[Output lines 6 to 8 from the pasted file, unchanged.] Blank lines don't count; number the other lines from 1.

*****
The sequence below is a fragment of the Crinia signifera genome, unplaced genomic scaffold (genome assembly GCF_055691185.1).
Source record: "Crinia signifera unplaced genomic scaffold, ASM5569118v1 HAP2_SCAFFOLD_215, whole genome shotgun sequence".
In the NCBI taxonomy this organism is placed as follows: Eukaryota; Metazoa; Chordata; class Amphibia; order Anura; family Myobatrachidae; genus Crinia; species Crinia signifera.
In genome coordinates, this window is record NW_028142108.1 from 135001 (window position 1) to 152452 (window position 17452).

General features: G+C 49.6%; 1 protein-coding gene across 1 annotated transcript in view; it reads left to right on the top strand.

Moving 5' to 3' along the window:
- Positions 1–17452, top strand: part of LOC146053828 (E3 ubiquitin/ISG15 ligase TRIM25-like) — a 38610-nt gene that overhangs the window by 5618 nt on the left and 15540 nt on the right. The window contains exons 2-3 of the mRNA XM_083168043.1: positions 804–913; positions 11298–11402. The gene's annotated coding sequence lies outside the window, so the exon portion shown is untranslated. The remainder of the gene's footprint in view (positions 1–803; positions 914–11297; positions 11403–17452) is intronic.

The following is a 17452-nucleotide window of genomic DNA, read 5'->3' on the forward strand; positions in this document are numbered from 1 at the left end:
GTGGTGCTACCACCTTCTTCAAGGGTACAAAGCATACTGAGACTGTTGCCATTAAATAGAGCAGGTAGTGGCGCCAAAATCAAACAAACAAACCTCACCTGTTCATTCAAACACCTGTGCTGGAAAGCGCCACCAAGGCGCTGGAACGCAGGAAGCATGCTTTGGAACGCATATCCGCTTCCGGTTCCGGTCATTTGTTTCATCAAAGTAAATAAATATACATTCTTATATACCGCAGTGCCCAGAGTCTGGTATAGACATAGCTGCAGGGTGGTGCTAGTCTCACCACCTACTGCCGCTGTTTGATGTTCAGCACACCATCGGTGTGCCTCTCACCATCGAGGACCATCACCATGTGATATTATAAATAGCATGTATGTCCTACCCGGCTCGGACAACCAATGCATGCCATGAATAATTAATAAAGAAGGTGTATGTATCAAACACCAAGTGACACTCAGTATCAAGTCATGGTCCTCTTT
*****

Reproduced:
Moving 5' to 3' along the window:
- Positions 1–17452, top strand: part of LOC146053828 (E3 ubiquitin/ISG15 ligase TRIM25-like) — a 38610-nt gene that overhangs the window by 5618 nt on the left and 15540 nt on the right. The window contains exons 2-3 of the mRNA XM_083168043.1: positions 804–913; positions 11298–11402. The gene's annotated coding sequence lies outside the window, so the exon portion shown is untranslated. The remainder of the gene's footprint in view (positions 1–803; positions 914–11297; positions 11403–17452) is intronic.

The following is a 17452-nucleotide window of genomic DNA, read 5'->3' on the forward strand; positions in this document are numbered from 1 at the left end: